* Application Provisioning Service (APS): Includes IPS or IPS+; HP installs key vertical industry application software to a default configuration.

* Application Provisioning Service for Computer-Aided Engineering (CAE): An industry first, this complete application utility service includes many leading CAE applications for structural, crash and fluid analysis. Some of the leading ISV partners such as Abaqus, Fluent, LSTC and MSC.Software provide CAE software on the utility infrastructure with the goal of enabling customers to access and pay for the entire computing stack - the hardware, operating system and application software - on a flexible payment basis.

“HP was the first in the industry to offer managed, metered and instant capacity on demand services for our customers who wanted to acquire additional IT infrastructure resources when and where they needed them, and pay for them based on usage,” said Steve Smith, senior vice president, HP Services. “With today’s introduction of HP Flexible Computing Services, we take our utility pricing solutions one step further to offer our customers the ability to plug into HP’s computing resources as needed, making aligning IT resources with fluctuating demand even simpler than before.”

More information on HP’s entire range of utility computing services - from build-your-own assistance to plug-into-HP convenience and the new HP Flexible Computing Services - is available at

About HP

HP is a technology solutions provider to consumers, businesses and institutions globally. The company’s offerings span IT infrastructure, global services, business and home computing, and imaging and printing. For the four fiscal quarters ended Oct. 31, 2005, HP revenue totaled $86.7 billion. More information about HP (NYSE, Nasdaq: HPQ) is available at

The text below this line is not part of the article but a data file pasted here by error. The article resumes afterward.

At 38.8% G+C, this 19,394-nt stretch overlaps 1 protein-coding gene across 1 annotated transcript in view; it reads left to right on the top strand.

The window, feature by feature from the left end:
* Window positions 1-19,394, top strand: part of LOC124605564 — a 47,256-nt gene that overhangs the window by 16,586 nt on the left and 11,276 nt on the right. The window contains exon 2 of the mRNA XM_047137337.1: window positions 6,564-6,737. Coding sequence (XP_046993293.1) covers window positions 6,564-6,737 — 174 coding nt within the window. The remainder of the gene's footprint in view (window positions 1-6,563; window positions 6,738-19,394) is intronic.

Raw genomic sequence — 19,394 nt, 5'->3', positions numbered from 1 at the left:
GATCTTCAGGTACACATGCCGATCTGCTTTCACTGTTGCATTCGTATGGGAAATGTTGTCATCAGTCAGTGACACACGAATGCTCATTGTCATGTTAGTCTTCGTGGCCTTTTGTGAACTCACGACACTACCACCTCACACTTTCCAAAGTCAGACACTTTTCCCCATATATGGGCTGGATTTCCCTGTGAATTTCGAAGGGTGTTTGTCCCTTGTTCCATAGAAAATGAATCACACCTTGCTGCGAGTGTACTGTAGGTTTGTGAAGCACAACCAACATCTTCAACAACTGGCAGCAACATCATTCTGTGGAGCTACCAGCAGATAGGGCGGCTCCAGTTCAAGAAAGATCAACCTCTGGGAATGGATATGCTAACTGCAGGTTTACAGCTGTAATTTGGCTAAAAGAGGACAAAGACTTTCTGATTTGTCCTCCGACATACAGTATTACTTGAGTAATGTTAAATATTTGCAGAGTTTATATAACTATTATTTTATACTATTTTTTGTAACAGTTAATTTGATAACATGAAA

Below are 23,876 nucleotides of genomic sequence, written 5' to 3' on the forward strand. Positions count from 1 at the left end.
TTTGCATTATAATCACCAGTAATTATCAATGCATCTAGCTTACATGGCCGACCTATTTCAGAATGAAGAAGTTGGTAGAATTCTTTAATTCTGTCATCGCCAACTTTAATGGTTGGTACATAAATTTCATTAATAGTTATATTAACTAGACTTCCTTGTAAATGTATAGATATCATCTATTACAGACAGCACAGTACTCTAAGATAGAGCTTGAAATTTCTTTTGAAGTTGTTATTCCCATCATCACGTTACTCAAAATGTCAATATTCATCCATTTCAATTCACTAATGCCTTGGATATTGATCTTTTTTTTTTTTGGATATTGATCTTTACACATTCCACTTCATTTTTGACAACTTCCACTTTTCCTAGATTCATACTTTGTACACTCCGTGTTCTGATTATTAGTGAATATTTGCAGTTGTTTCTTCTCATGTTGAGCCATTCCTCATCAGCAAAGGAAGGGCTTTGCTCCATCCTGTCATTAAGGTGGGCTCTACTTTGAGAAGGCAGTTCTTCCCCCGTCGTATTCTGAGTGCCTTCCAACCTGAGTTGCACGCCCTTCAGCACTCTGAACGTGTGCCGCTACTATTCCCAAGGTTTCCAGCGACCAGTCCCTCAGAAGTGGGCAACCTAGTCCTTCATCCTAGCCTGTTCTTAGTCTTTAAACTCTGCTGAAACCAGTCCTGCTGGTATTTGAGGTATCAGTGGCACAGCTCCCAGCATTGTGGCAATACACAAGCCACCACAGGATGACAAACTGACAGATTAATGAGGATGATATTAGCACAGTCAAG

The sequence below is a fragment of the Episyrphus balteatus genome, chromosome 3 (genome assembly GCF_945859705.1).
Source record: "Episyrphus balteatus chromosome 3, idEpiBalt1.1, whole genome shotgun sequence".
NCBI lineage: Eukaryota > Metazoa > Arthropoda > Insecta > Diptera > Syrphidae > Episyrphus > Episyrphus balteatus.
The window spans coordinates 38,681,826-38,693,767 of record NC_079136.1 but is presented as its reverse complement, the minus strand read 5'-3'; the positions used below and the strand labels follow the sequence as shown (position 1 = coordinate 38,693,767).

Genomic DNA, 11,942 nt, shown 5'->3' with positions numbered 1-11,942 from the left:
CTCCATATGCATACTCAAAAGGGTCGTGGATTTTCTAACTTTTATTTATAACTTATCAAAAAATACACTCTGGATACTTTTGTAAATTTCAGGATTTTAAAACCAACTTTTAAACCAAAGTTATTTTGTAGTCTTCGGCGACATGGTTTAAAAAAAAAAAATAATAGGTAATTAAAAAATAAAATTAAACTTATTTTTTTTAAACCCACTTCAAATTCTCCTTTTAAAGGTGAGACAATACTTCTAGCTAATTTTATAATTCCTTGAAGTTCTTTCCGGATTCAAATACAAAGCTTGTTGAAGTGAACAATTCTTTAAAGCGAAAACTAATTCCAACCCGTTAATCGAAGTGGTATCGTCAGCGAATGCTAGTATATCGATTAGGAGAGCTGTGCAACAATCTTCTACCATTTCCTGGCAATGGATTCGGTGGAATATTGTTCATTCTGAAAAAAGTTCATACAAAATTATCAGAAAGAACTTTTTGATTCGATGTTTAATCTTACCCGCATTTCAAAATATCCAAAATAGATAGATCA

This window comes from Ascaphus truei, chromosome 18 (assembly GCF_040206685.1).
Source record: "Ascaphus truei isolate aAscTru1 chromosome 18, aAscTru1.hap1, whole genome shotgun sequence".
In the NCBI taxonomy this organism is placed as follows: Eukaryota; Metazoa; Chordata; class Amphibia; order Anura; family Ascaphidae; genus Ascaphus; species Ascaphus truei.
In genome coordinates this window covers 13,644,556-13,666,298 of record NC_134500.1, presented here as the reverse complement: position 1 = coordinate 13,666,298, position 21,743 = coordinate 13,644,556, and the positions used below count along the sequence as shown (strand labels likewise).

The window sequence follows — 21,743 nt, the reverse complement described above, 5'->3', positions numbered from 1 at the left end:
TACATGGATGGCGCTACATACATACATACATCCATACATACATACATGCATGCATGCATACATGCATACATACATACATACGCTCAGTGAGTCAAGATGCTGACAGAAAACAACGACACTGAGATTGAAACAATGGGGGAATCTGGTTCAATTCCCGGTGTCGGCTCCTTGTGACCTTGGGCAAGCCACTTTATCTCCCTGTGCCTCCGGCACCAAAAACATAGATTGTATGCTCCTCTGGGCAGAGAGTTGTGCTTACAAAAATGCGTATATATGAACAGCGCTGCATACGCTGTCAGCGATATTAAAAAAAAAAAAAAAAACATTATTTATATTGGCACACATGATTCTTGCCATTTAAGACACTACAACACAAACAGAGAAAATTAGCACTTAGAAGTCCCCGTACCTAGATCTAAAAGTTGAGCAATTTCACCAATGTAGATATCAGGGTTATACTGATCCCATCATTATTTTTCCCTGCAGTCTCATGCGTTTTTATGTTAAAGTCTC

Intel and Itanium are registered trademarks and Xeon is a trademark of Intel Corp. or its subsidiaries in the United States and other countries. AMD Opteron is a trademark of Advanced Micro Devices, Inc.

This news release contains forward-looking statements that involve risks and uncertainties, as well as assumptions that, if they ever materialize or prove incorrect, could cause the results of HP and its consolidated subsidiaries to differ materially from those expressed or implied by such forward-looking statements and assumptions. All statements other than statements of historical fact are statements that could be deemed forward-looking statements, including the expected development, performance or rankings of products or services; statements of expectation or belief; and any statement of assumptions underlying any of the foregoing. Risks, uncertainties and assumptions include the development, performance and market acceptance of products and services and other risks that are described from time to time in HP’s Securities and Exchange Commission reports, including but not limited to HP’s Quarterly Report on Form 10-Q for the fiscal quarter ended July 31, 2005, and other reports filed after HP’s Annual Report on Form 10-K for the fiscal year ended Oct. 31, 2004. HP assumes no obligation and does not intend to update these forward-looking statements.